For an increasing number of Midlothian residents, what used to be a slam dunk assumption—that owning your home is preferable to opting for a Midlothian rental home—is no longer so self-evident. The powerful reasons for owning are still there: ownership still means that you are building equity over time; it still means you are free from a landlord’s control; and it still means you have the psychological benefits of being the possessor of the place where you live, and the standing in the community that accrues to the permanence that implies.
Those are powerful inducements to forego a rental home in favor of ownership, for sure—yet according to the numbers, the number of Americans who own their homes has been declining since the advent of the housing crisis (at the moment, fewer than 2/3 of households now own their homes).
You might assume that the reasons for the increase in popularity for rental homes are simply financial, and to some extent, that’s the case. The economy, while improving, is doing so painfully slowly, wages are not rising as has been the norm in prior recoveries, and mortgage loans, while still at attractively low interest rates, can still be difficult for some Midlothian borrowers to obtain.
Yet those dollars-and-cents arguments don’t paint the whole picture. Some of the reason why rental homes in Midlothian are being chosen are due to changes in American lifestyles. Forbes contributor Beth Braverman offered some insights in last week’s article entitled “When Renting is More Expensive, But It’s Still the Right Move.”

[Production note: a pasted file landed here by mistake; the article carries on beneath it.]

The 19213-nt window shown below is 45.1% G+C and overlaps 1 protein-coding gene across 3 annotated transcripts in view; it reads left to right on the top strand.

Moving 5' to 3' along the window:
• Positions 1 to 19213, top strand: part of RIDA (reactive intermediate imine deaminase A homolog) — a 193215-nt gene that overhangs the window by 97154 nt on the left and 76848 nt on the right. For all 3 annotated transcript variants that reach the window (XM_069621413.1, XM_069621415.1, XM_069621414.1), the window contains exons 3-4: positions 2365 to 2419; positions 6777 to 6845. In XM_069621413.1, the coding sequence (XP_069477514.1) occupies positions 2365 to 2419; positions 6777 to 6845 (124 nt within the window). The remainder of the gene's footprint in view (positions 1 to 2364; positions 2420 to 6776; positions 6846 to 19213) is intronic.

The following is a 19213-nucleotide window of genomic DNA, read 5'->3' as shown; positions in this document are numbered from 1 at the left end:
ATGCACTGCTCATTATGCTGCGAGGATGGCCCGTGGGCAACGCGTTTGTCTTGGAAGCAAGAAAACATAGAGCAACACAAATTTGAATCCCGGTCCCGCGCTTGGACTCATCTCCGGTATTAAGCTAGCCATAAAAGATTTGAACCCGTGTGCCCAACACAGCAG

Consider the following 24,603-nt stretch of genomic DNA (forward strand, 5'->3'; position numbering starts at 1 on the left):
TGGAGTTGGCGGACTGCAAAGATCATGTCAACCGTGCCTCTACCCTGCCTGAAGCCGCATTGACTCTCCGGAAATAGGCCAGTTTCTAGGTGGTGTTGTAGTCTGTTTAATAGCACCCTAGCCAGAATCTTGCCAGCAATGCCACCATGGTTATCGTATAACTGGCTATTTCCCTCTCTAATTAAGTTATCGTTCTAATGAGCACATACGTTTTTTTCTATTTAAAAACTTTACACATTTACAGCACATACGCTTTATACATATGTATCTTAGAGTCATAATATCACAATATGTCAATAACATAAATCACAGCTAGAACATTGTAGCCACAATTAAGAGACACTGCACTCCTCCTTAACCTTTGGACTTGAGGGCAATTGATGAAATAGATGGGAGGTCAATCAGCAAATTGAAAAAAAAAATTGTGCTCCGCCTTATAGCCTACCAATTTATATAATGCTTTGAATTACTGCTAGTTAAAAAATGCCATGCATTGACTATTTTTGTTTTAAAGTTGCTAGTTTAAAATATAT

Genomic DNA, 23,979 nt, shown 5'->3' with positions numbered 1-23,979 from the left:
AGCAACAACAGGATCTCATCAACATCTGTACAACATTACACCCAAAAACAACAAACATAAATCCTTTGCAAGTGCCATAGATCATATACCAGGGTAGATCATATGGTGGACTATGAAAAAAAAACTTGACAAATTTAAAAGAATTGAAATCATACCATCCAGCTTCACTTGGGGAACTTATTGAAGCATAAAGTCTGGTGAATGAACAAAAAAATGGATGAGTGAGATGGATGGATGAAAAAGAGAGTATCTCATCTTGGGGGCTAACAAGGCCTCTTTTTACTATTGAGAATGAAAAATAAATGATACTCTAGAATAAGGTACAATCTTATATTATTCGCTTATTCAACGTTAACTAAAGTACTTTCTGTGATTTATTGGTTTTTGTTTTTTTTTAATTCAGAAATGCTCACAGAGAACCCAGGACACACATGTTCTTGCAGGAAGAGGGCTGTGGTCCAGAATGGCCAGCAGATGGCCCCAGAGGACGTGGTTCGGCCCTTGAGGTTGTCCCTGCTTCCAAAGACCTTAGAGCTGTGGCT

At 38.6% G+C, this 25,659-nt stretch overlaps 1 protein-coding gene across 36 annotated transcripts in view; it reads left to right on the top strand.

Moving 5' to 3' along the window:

Her first reason is not a new one: rental homes offer more flexibility. What is new is how Americans—particularly the group we call Millennials—increasingly value that freedom. Some of that has to do with the difficult labor market—and the premium breadwinners are placing on being able to ‘go where the work is.’
Next reason had to do with the relative illiquidity of the asset value a home represents. This looks like the first cousin to Reason #1: for someone who needs to move for professional reasons, being able to just pick up and move from a Midlothian rental home can de-complicate the situation. For those who are reasonably sure they will be in town for long enough to offset the costs of acquiring and selling a home, the financial benefits may outweigh this one.
Last reason given was, “You’re not financially ready”—which is certainly the most longstanding one of all. Even if a current rental home occupant qualifies for one of the new programs (some can make the down payment as minute as 3%), it’s still possible that the ‘all in’ costs will strain resources. You have to agree with Braverman that in those circumstances, it’s probably best to build up savings, even if it means remaining in a rental home for an extra year or two.
All in all, any increase in the popularity of Midlothian rental homes is good news for area investors who are (or soon will be) landlords. It’s also a great reason to give me a call this summer!